International Surrogacy Lawyers London, UK | Hudson McKenzie
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International Surrogacy Lawyers London

Surrogacy is an arrangement whereby a woman carries and bears a child on behalf of the ‘intended or commissioning parents’.

Under English Law, the woman who carries and bears the child is the legal mother. If she is married at the time she becomes pregnant, English law will see her husband as the legal father, regardless of the genetic make-up of the child.

Due to the legal limitations and high costs related to surrogacy, international surrogacy is often an attractive option.

If you are a UK national couple considering conceiving with a foreign surrogate, there are several issues to consider, including immigration- namely, issues pertaining to Entry Clearance, British Registration and Citizenship in order to bring the child to the United Kingdom.

Important points to consider

  • Any child to be brought into the UK, who is born as the result of a surrogacy arrangement, will be subject to UK law.
  • Where neither of the commissioning couple have a genetic connection with the child, there will be no possibility of UK legislation allowing for the commissioning couple to obtain a Parental Order.
  • No matter what the genetic make-up of the child, UK law sees the woman who carries and bears the child as the legal mother. If she is married at the time of her artificial insemination or the implantation of an embryo, UK law will see her husband as the legal father, unless it is shown that he did not consent to the implantation of the embryo or the artificial insemination. This presumption may be rebutted by evidence that the commissioning man is the genetic father. As the surrogate mother is recognised as the legal mother, section 30 of the Human Fertilisation and Embryology Act 1990 (HFE Act 1990) provides a procedure by which the commissioning couple can acquire parental rights. The surrogate mother and the “legal” father must give full and free consent for the parental order. Such consent is not effective until the child is at least six weeks old, and exists to ensure that the surrogate mother is sure she has made the correct decision.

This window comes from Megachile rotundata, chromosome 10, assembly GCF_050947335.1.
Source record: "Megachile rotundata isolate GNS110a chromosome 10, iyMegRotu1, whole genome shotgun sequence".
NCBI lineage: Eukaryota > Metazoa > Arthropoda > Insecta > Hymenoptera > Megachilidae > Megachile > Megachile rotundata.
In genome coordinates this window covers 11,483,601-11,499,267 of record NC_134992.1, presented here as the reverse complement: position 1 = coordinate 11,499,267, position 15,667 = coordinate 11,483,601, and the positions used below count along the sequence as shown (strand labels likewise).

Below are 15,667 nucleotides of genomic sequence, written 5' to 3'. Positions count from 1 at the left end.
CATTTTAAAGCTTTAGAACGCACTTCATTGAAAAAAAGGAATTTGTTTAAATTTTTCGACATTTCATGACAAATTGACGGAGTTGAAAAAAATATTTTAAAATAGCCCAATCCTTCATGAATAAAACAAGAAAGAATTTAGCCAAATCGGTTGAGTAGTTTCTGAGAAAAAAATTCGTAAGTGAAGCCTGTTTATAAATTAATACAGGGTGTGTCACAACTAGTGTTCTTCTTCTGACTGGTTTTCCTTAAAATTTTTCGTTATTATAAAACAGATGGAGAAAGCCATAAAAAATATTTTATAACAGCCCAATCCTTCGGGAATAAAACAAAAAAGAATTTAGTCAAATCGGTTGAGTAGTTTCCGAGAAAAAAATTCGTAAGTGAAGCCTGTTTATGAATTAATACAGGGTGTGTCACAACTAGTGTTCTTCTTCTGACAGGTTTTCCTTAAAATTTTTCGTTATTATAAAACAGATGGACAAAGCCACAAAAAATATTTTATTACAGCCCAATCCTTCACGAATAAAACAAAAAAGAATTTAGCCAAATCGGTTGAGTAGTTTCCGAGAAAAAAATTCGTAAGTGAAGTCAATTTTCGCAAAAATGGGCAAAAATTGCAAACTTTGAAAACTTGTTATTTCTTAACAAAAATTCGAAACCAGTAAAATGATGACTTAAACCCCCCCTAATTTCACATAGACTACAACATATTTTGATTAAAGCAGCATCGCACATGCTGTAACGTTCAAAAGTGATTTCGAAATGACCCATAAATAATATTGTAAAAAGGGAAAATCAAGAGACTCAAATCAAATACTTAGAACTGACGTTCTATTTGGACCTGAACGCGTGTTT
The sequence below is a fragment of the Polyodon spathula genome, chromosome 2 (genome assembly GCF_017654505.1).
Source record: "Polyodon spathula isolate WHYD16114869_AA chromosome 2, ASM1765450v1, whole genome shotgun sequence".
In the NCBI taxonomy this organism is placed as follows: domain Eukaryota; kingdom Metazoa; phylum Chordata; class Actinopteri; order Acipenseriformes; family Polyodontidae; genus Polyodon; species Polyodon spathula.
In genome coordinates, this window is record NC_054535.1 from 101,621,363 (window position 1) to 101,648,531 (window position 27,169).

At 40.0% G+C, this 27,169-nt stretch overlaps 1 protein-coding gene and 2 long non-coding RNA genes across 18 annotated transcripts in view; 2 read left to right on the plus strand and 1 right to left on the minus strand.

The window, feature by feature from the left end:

• Where a surrogate mother is a foreign national residing abroad, even if her home country sees the commissioning couple as the “parents” and issues documentation to this effect, UK law and the Immigration Rules will not view them as “parents”. Only where the surrogate mother is single is there a chance the sperm donor/commissioning male as the legal “father”.

There are three main possible scenarios in a surrogacy arrangement (depending upon the genetics involved), and there are three corresponding legal routes whereby a child born as the result of a surrogacy arrangement may be brought into the United Kingdom, (depending upon the recognised legal connection between the commissioning the resulting child).

Scenario A- The male of the commissioning couple has a genetic connection with the child and the surrogate mother is unmarried.

Where the male of the commissioning couple provides the sperm, (and thus has genetic connection with the child), and the surrogate mother is unmarried, the male who provides the sperm will be considered for immigration and nationality purposes, as the resultant child’s father, so long as he is so identified on official documentation and can prove his connection by way of accredited DNA evidence.

He may be able to establish his paternity to the extent that he can pass on British citizenship to the child, (obviously only if he is himself a British citizen), or be able to sponsor the child’s entry to the United Kingdom under Paragraph 297 of the Immigration Rules as a dependent child. (The latter is only possible where the surrogate mother gives up parental responsibility for the child.)